A further advantage of the invention is to provide convenient and cost-effective methods for fabricating the waterproofing membrane laminate 10. Accordingly, one exemplary method for fabricating the waterproofing membrane laminate 10 comprises the steps of providing a carrier support sheet assembly 14 by providing a first polymer film 16 incorporating an additive 17 operative to reflect light, laminating said first film 16 to a second film 18 which is generally co-extensive with said first film 16; providing at least one oil-resistant and oil-impermeable polymeric film 20 by coextruding said polymeric film 20 with at least one of said first 16 and/or second 18 carrier support sheet layers; and providing a waterproof and waterproofing bituminous layer 12 whereby said bituminous layer is non-removably attached to said carrier support sheet assembly 14 on a side opposite said first polymer film 16 incorporating said light reflecting additive 17. The co-extrusion of said oil-impermeable layer is indeed of structural and process significance when one takes into account the extra sequentially necessitated step of otherwise laminating two separate layers together using a compatible adhesive. Further exemplary methods comprise the step of incorporating a light absorptive material 18, preferably carbon black, into either or both of said second carrier sheet layer 18 and/or at least one oil-impermeable layer 20, prior to extrusion of said layers 18/20.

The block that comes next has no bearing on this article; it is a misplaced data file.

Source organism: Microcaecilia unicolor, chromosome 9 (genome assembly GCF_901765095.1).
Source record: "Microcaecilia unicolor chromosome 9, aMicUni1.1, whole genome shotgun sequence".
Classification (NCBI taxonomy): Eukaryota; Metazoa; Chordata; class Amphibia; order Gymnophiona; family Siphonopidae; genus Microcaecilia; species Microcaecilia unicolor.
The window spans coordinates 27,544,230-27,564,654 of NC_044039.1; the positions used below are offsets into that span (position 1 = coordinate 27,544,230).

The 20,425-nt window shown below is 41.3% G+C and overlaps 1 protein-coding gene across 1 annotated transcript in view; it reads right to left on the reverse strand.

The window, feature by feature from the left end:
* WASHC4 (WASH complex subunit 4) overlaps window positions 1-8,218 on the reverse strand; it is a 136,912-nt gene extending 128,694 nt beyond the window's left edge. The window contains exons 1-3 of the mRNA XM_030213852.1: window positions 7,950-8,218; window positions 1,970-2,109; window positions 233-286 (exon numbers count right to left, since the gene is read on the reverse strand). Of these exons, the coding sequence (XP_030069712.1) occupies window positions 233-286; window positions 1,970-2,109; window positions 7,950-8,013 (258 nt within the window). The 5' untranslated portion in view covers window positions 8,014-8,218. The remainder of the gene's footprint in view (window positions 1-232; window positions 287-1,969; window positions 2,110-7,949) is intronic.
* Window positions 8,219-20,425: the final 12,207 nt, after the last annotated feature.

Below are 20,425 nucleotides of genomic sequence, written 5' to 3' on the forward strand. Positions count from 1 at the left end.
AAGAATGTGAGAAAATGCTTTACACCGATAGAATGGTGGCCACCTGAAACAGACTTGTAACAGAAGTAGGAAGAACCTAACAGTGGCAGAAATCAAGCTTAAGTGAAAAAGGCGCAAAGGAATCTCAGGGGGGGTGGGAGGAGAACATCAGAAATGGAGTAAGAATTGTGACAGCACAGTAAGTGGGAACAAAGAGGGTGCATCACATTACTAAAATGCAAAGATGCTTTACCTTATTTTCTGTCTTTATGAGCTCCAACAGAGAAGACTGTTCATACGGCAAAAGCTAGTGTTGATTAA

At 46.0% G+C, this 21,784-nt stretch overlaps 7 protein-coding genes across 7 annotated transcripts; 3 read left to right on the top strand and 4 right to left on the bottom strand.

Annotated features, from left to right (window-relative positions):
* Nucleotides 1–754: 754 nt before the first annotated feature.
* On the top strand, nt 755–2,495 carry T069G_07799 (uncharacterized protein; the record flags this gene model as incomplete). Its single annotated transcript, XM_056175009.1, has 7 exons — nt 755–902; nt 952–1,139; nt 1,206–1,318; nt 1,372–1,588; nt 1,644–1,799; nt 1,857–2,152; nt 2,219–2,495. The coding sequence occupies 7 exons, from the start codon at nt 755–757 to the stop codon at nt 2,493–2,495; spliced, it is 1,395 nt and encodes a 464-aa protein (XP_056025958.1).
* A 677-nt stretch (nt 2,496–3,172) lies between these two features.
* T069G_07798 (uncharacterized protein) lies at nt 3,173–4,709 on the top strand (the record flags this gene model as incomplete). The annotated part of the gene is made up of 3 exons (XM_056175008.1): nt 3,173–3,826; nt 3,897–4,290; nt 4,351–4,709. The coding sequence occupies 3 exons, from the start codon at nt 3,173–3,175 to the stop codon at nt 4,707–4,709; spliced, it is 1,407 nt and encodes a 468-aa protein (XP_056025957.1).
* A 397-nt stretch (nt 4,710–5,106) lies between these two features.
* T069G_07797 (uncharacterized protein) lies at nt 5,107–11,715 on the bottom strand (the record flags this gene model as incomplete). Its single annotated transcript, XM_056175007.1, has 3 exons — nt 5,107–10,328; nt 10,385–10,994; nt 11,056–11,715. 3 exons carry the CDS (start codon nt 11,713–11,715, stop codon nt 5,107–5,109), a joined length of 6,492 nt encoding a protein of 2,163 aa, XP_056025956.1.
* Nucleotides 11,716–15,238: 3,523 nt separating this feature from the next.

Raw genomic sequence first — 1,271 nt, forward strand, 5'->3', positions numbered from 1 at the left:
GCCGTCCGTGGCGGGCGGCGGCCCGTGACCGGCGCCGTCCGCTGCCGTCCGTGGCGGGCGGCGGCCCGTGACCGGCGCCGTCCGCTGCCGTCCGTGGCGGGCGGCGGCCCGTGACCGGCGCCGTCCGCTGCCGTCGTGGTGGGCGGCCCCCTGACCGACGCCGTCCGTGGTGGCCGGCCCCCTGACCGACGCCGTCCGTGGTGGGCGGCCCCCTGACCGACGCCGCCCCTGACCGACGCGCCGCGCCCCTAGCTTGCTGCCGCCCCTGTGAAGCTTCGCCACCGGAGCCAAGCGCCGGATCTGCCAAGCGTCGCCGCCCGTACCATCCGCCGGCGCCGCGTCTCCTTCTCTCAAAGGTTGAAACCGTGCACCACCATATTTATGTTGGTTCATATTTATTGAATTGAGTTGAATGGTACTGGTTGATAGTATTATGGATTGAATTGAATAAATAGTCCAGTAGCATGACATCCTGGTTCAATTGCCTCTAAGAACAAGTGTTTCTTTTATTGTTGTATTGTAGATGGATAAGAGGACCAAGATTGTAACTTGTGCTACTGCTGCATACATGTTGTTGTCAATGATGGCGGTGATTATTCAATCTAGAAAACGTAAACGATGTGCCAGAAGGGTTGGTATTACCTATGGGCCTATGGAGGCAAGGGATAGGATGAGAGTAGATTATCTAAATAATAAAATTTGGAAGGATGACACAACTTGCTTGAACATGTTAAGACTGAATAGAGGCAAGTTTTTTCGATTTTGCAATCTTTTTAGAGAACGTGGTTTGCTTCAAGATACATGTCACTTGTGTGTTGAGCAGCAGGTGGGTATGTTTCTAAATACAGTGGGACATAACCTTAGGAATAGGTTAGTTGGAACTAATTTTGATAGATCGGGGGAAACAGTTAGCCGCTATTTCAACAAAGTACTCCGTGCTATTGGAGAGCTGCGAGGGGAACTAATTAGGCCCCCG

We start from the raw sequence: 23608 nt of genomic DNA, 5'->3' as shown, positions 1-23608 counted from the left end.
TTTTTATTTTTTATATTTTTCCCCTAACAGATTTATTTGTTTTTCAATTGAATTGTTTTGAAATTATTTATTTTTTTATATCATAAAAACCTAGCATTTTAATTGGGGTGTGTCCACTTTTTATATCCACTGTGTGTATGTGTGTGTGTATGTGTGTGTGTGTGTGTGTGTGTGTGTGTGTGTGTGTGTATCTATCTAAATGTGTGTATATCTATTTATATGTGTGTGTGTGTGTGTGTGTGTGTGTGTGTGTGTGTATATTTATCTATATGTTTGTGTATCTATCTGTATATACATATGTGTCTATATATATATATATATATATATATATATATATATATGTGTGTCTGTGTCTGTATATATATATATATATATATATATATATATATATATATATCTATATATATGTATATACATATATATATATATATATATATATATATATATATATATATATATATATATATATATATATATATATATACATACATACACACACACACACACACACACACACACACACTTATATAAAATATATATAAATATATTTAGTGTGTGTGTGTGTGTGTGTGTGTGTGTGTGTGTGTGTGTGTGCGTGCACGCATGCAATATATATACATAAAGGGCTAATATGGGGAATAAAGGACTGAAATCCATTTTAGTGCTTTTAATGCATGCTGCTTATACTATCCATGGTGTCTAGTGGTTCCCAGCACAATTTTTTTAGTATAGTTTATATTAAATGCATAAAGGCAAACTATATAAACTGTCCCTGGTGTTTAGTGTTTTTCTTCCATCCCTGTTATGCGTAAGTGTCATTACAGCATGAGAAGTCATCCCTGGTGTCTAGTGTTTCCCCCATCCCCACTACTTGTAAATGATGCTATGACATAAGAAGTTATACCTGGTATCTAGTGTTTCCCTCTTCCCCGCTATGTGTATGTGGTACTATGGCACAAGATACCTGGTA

A further exemplary method for fabricating a waterproofing membrane laminate comprises the steps of: coextruding together a first polymer layer, preferably comprised of polyethylene, said first layer incorporating a light reflective additive such as titanium dioxide, with a second polymer layer operative as an oil-resistant and oil-impermeable barrier, said barrier layer comprising a polyethylene terephthalate, a polyamide, a polyvinyl acetate, a polyvinylidene chloride, or mixture thereof, and said oil-impermeable layer further comprising carbon black; and providing thereupon a contiguous non-removably adhered waterproof and waterproofing bituminous adhesive layer.

As modifications and equivalents may appear evident to those skilled in the art in viewing the disclosure herein, the scope of the invention is not intended to be limited by any of the exemplary or preferred foregoing embodiments, which are provided for illustrative purposes only.

Patent Citations
Cited PatentFiling datePublication dateApplicantTitle
US3581779 *Jul 28, 1961Jun 1, 1971Du PontLightweight flexible roofing laminate and its preparation
US3591248 *Oct 7, 1969Jul 6, 1971GlaverbelUniform light transmitting, infrared absorbing and reflecting materials and articles
US3741856 *Feb 28, 1969Jun 26, 1973Grace W R & CoNovel sealants and adhesives
US4323613 *Jan 14, 1980Apr 6, 1982Dennis SnyderLaminate material
US4396665 *Jun 16, 1980Aug 2, 1983W. R. Grace & Co.Self-adhesive roofing laminates having metal layer therein
US4442148 *Oct 2, 1981Apr 10, 1984W. R. Grace & Co.Waterproofing laminate
US4457983 *May 24, 1982Jul 3, 1984Northern Fibre Products Co.Roofing sheet with upper layer of higher melting point than asphalt
US4595636 *Apr 17, 1985Jun 17, 1986W. R. Grace & Co.Bitumen adhesive composition containing an ionomeric elastomer and waterproofing membranes comprising same
US4600635 *Apr 17, 1985Jul 15, 1986W. R. Grace & Co.Bitumen adhesive and waterproofing membranes containing same
US4670071 *Oct 23, 1984Jun 2, 1987Coal Industry (Patents) LimitedMethod of forming a waterproof roof